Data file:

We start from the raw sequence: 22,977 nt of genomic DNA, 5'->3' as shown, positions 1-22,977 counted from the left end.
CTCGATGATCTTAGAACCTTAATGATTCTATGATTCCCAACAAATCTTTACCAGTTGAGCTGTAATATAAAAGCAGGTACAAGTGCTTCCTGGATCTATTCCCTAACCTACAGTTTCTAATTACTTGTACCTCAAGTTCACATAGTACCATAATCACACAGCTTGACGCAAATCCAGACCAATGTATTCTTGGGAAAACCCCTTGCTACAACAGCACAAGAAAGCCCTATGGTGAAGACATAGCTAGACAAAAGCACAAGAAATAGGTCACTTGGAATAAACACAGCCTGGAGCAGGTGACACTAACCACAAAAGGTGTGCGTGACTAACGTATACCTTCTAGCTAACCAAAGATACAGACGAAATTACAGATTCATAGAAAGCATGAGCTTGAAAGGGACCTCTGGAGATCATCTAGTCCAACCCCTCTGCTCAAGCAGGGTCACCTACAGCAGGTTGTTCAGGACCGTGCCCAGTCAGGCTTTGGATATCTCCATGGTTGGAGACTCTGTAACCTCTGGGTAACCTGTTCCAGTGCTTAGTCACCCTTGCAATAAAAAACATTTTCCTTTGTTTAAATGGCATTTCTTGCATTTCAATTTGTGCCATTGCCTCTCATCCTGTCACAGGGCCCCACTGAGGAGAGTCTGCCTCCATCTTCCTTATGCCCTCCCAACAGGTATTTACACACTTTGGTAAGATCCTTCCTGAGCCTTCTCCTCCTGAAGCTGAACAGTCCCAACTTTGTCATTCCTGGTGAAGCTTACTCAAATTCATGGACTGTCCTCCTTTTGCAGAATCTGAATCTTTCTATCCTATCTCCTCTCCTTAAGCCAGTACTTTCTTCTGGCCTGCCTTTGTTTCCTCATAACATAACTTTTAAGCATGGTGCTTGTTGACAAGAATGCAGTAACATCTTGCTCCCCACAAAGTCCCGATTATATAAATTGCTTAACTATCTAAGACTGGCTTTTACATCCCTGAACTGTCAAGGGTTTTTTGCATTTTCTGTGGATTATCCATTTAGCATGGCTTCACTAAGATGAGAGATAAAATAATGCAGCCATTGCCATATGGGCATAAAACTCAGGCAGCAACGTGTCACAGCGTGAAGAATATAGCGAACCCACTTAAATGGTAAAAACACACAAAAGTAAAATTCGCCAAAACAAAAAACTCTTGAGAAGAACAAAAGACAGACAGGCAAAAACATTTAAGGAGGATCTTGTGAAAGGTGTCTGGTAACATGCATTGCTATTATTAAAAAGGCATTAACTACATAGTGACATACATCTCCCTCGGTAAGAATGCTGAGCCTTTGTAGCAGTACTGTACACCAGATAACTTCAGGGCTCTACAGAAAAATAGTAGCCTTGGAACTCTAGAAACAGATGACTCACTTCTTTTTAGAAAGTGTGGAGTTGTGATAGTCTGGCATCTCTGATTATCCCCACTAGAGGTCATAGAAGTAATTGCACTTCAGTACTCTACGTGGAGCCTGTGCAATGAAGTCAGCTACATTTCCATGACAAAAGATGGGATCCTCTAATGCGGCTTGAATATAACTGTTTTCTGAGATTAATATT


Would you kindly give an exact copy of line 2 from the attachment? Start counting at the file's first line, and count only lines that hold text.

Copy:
CTCGATGATCTTAGAACCTTAATGATTCTATGATTCCCAACAAATCTTTACCAGTTGAGCTGTAATATAAAAGCAGGTACAAGTGCTTCCTGGATCTATTCCCTAACCTACAGTTTCTAATTACTTGTACCTCAAGTTCACATAGTACCATAATCACACAGCTTGACGCAAATCCAGACCAATGTATTCTTGGGAAAACCCCTTGCTACAACAGCACAAGAAAGCCCTATGGTGAAGACATAGCTAGACAAAAGCACAAGAAATAGGTCACTTGGAATAAACACAGCCTGGAGCAGGTGACACTAACCACAAAAGGTGTGCGTGACTAACGTATACCTTCTAGCTAACCAAAGATACAGACGAAATTACAGATTCATAGAAAGCATGAGCTTGAAAGGGACCTCTGGAGATCATCTAGTCCAACCCCTCTGCTCAAGCAGGGTCACCTACAGCAGGTTGTTCAGGACCGTGCCCAGTCAGGCTTTGGATATCTCCATGGTTGGAGACTCTGTAACCTCTGGGTAACCTGTTCCAGTGCTTAGTCACCCTTGCAATAAAAAACATTTTCCTTTGTTTAAATGGCATTTCTTGCATTTCAATTTGTGCCATTGCCTCTCATCCTGTCACAGGGCCCCACTGAGGAGAGTCTGCCTCCATCTTCCTTATGCCCTCCCAACAGGTATTTACACACTTTGGTAAGATCCTTCCTGAGCCTTCTCCTCCTGAAGCTGAACAGTCCCAACTTTGTCATTCCTGGTGAAGCTTACTCAAATTCATGGACTGTCCTCCTTTTGCAGAATCTGAATCTTTCTATCCTATCTCCTCTCCTTAAGCCAGTACTTTCTTCTGGCCTGCCTTTGTTTCCTCATAACATAACTTTTAAGCATGGTGCTTGTTGACAAGAATGCAGTAACATCTTGCTCCCCACAAAGTCCCGATTATATAAATTGCTTAACTATCTAAGACTGGCTTTTACATCCCTGAACTGTCAAGGGTTTTTTGCATTTTCTGTGGATTATCCATTTAGCATGGCTTCACTAAGATGAGAGATAAAATAATGCAGCCATTGCCATATGGGCATAAAACTCAGGCAGCAACGTGTCACAGCGTGAAGAATATAGCGAACCCACTTAAATGGTAAAAACACACAAAAGTAAAATTCGCCAAAACAAAAAACTCTTGAGAAGAACAAAAGACAGACAGGCAAAAACATTTAAGGAGGATCTTGTGAAAGGTGTCTGGTAACATGCATTGCTATTATTAAAAAGGCATTAACTACATAGTGACATACATCTCCCTCGGTAAGAATGCTGAGCCTTTGTAGCAGTACTGTACACCAGATAACTTCAGGGCTCTACAGAAAAATAGTAGCCTTGGAACTCTAGAAACAGATGACTCACTTCTTTTTAGAAAGTGTGGAGTTGTGATAGTCTGGCATCTCTGATTATCCCCACTAGAGGTCATAGAAGTAATTGCACTTCAGTACTCTACGTGGAGCCTGTGCAATGAAGTCAGCTACATTTCCATGACAAAAGATGGGATCCTCTAATGCGGCTTGAATATAACTGTTTTCTGAGATTAATATT